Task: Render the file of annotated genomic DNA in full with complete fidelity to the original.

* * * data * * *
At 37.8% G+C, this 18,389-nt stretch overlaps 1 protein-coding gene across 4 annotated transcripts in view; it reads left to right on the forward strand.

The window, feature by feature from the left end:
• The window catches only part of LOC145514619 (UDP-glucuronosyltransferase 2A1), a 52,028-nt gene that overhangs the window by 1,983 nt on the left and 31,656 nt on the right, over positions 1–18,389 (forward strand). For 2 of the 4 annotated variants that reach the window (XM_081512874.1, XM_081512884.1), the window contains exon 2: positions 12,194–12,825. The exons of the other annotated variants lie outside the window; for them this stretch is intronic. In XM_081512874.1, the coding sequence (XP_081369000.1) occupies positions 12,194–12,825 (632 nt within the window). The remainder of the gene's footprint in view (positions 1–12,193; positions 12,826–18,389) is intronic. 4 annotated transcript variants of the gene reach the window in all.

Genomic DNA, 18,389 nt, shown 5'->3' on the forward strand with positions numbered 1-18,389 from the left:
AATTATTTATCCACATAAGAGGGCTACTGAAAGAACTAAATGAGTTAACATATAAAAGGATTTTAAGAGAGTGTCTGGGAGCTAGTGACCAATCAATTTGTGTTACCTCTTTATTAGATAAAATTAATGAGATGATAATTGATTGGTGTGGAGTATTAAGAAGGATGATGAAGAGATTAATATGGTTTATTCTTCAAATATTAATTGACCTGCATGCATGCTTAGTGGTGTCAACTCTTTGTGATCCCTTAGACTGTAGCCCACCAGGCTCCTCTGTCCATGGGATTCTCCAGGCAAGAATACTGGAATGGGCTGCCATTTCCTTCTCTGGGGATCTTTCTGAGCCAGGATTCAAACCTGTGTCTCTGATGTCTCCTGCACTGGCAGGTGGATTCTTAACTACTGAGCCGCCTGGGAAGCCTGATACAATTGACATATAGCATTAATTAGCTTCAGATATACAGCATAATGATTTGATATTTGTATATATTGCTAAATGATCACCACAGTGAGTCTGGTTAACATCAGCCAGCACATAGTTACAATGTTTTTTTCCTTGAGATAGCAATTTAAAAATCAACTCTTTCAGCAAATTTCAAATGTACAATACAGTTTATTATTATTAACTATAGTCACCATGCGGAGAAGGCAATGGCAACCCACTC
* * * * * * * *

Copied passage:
At 37.8% G+C, this 18,389-nt stretch overlaps 1 protein-coding gene across 4 annotated transcripts in view; it reads left to right on the forward strand.

The window, feature by feature from the left end:
• The window catches only part of LOC145514619 (UDP-glucuronosyltransferase 2A1), a 52,028-nt gene that overhangs the window by 1,983 nt on the left and 31,656 nt on the right, over positions 1–18,389 (forward strand). For 2 of the 4 annotated variants that reach the window (XM_081512874.1, XM_081512884.1), the window contains exon 2: positions 12,194–12,825. The exons of the other annotated variants lie outside the window; for them this stretch is intronic. In XM_081512874.1, the coding sequence (XP_081369000.1) occupies positions 12,194–12,825 (632 nt within the window). The remainder of the gene's footprint in view (positions 1–12,193; positions 12,826–18,389) is intronic. 4 annotated transcript variants of the gene reach the window in all.

Genomic DNA, 18,389 nt, shown 5'->3' on the forward strand with positions numbered 1-18,389 from the left:
AATTATTTATCCACATAAGAGGGCTACTGAAAGAACTAAATGAGTTAACATATAAAAGGATTTTAAGAGAGTGTCTGGGAGCTAGTGACCAATCAATTTGTGTTACCTCTTTATTAGATAAAATTAATGAGATGATAATTGATTGGTGTGGAGTATTAAGAAGGATGATGAAGAGATTAATATGGTTTATTCTTCAAATATTAATTGACCTGCATGCATGCTTAGTGGTGTCAACTCTTTGTGATCCCTTAGACTGTAGCCCACCAGGCTCCTCTGTCCATGGGATTCTCCAGGCAAGAATACTGGAATGGGCTGCCATTTCCTTCTCTGGGGATCTTTCTGAGCCAGGATTCAAACCTGTGTCTCTGATGTCTCCTGCACTGGCAGGTGGATTCTTAACTACTGAGCCGCCTGGGAAGCCTGATACAATTGACATATAGCATTAATTAGCTTCAGATATACAGCATAATGATTTGATATTTGTATATATTGCTAAATGATCACCACAGTGAGTCTGGTTAACATCAGCCAGCACATAGTTACAATGTTTTTTTCCTTGAGATAGCAATTTAAAAATCAACTCTTTCAGCAAATTTCAAATGTACAATACAGTTTATTATTATTAACTATAGTCACCATGCGGAGAAGGCAATGGCAACCCACTC